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Site preparation + 1 year: effect on plant cover and soil propertiesAuthor(s): Raymond D Ratliff; Renee G. Denton
Source: Res. Note PSW-RN-412. Berkeley, CA: U.S. Department of Agriculture, Forest Service, Pacific Southwest Research Station. 5 p
Publication Series: Research Note (RN)
Station: Pacific Southwest Research Station
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DescriptionPreparing for planting conifer seedlings reduces competition for site resources but creates poor range conditions. bare soil, low plant cover, adn little forage do not support forest grazing programs. At Boyd Hill on the Modoc National Forest, in California, several regeneration sites were prepared in 1988. Early in 1989 they were planted with ponderosa pine (Pinus ponderosa) seedlings. On five plantations that summer, live plant cover averaged just 2.5 percent. Except for shrubs, which covered 1.4 percent of the surface, cover values for plant groups (perennial grasses, annual grasses, perennial forbs, and annual forbs) were less than 0.5 percent each. Non-plant area included 53 percent bare soil and 34 percent litter. Rock, wood, and gravel each occupied around 3.5 percent of the surface. For the surface layer, average soil properties on the plantations were: bulk density—1.05 g/cm3, organic matter—11.7 percent, soil water—8.1 percent, and water absorption—0.98 min/cm.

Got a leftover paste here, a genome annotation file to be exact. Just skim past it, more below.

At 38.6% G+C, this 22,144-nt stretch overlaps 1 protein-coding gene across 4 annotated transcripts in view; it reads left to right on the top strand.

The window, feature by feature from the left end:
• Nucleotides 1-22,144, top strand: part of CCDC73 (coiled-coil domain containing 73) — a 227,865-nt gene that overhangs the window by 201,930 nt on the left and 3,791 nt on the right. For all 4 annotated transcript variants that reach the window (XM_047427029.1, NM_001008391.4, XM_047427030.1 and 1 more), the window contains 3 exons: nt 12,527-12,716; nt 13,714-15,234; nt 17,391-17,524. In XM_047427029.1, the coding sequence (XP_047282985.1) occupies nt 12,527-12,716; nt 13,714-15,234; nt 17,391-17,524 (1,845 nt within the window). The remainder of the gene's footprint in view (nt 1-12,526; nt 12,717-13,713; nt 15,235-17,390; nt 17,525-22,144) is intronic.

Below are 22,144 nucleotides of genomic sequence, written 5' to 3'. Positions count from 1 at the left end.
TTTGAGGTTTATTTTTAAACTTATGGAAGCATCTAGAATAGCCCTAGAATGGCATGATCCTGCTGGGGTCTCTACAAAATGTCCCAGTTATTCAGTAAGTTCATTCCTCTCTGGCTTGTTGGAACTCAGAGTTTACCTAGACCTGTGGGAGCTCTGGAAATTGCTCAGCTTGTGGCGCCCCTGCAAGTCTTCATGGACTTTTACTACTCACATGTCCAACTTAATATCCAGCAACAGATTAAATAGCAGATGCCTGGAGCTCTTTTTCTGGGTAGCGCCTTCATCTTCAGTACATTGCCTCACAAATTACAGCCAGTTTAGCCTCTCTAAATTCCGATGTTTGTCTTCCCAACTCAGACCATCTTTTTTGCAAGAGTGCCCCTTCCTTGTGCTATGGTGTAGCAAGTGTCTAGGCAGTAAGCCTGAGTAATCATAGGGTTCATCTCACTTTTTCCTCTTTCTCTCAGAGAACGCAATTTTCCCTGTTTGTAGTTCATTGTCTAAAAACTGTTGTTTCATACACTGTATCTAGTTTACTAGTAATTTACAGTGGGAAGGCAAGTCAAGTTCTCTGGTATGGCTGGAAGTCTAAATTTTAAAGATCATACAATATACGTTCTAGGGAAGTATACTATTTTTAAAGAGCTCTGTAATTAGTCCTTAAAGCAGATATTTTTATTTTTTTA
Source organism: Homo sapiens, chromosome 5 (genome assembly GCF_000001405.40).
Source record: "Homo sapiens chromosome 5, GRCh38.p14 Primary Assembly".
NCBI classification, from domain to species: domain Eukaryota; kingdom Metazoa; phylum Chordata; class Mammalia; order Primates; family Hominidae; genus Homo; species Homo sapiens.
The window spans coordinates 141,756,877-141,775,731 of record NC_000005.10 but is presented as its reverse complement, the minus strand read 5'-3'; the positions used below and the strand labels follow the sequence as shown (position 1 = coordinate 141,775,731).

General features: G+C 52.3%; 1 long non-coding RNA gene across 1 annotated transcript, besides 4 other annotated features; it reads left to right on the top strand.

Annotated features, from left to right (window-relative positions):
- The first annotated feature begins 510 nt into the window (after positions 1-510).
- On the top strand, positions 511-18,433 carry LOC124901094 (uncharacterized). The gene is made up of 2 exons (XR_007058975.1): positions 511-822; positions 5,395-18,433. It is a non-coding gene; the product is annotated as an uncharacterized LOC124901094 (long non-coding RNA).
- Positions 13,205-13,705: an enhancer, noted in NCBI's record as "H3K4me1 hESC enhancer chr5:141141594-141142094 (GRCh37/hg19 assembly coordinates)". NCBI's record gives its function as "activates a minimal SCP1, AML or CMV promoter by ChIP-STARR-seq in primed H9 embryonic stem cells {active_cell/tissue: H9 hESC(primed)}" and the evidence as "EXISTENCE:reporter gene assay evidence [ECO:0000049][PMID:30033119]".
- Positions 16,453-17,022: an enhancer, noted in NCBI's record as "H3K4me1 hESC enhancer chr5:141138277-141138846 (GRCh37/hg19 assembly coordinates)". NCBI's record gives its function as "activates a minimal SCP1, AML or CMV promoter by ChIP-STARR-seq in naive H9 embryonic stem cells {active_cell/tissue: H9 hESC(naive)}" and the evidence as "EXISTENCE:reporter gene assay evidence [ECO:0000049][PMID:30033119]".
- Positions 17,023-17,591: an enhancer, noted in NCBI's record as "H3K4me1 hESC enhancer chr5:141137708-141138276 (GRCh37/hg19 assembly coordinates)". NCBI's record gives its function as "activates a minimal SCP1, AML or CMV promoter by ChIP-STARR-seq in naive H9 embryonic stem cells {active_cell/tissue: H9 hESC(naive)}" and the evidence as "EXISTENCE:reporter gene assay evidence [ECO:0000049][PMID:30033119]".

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CitationRatliff, Raymond D; Denton, Renee G. 1991. Site preparation + 1 year: effect on plant cover and soil properties. Res. Note PSW-RN-412. Berkeley, CA: U.S. Department of Agriculture, Forest Service, Pacific Southwest Research Station. 5 p
KeywordsModoc National Forest, Big Valley Ranger District, plantation, fire, herbaceous vegetation, soil
- Persistent effects of fire severity on ponderosa pine regeneration niches and seedling growth
- Grazing on Regeneration Sites Encourages Pine Seedling Growth
- Recovery of a bearclover (Chamaebatia foliolosa) plant community after site preparation and planting of ponderosa pine seedlings
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